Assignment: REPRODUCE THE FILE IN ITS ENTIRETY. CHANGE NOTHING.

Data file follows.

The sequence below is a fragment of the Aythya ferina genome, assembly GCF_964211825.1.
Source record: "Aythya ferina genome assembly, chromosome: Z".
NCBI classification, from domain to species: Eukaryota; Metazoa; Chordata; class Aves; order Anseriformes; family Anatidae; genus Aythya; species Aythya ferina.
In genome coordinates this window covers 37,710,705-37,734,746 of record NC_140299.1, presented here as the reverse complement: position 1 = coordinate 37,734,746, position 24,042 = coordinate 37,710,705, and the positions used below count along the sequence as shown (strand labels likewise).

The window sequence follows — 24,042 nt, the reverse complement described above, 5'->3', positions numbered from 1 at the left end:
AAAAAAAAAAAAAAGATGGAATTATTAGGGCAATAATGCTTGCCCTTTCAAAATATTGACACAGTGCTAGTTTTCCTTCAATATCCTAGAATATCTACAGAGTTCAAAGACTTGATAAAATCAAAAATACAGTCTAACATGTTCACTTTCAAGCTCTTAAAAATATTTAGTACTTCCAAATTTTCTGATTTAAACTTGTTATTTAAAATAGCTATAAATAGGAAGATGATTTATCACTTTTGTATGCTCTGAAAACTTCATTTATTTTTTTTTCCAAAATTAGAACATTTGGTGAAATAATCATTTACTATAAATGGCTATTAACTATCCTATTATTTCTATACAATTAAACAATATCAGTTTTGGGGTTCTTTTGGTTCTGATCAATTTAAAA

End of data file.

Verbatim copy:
The sequence below is a fragment of the Aythya ferina genome, assembly GCF_964211825.1.
Source record: "Aythya ferina genome assembly, chromosome: Z".
NCBI classification, from domain to species: Eukaryota; Metazoa; Chordata; class Aves; order Anseriformes; family Anatidae; genus Aythya; species Aythya ferina.
In genome coordinates this window covers 37,710,705-37,734,746 of record NC_140299.1, presented here as the reverse complement: position 1 = coordinate 37,734,746, position 24,042 = coordinate 37,710,705, and the positions used below count along the sequence as shown (strand labels likewise).

The window sequence follows — 24,042 nt, the reverse complement described above, 5'->3', positions numbered from 1 at the left end:
AAAAAAAAAAAAAAGATGGAATTATTAGGGCAATAATGCTTGCCCTTTCAAAATATTGACACAGTGCTAGTTTTCCTTCAATATCCTAGAATATCTACAGAGTTCAAAGACTTGATAAAATCAAAAATACAGTCTAACATGTTCACTTTCAAGCTCTTAAAAATATTTAGTACTTCCAAATTTTCTGATTTAAACTTGTTATTTAAAATAGCTATAAATAGGAAGATGATTTATCACTTTTGTATGCTCTGAAAACTTCATTTATTTTTTTTTCCAAAATTAGAACATTTGGTGAAATAATCATTTACTATAAATGGCTATTAACTATCCTATTATTTCTATACAATTAAACAATATCAGTTTTGGGGTTCTTTTGGTTCTGATCAATTTAAAA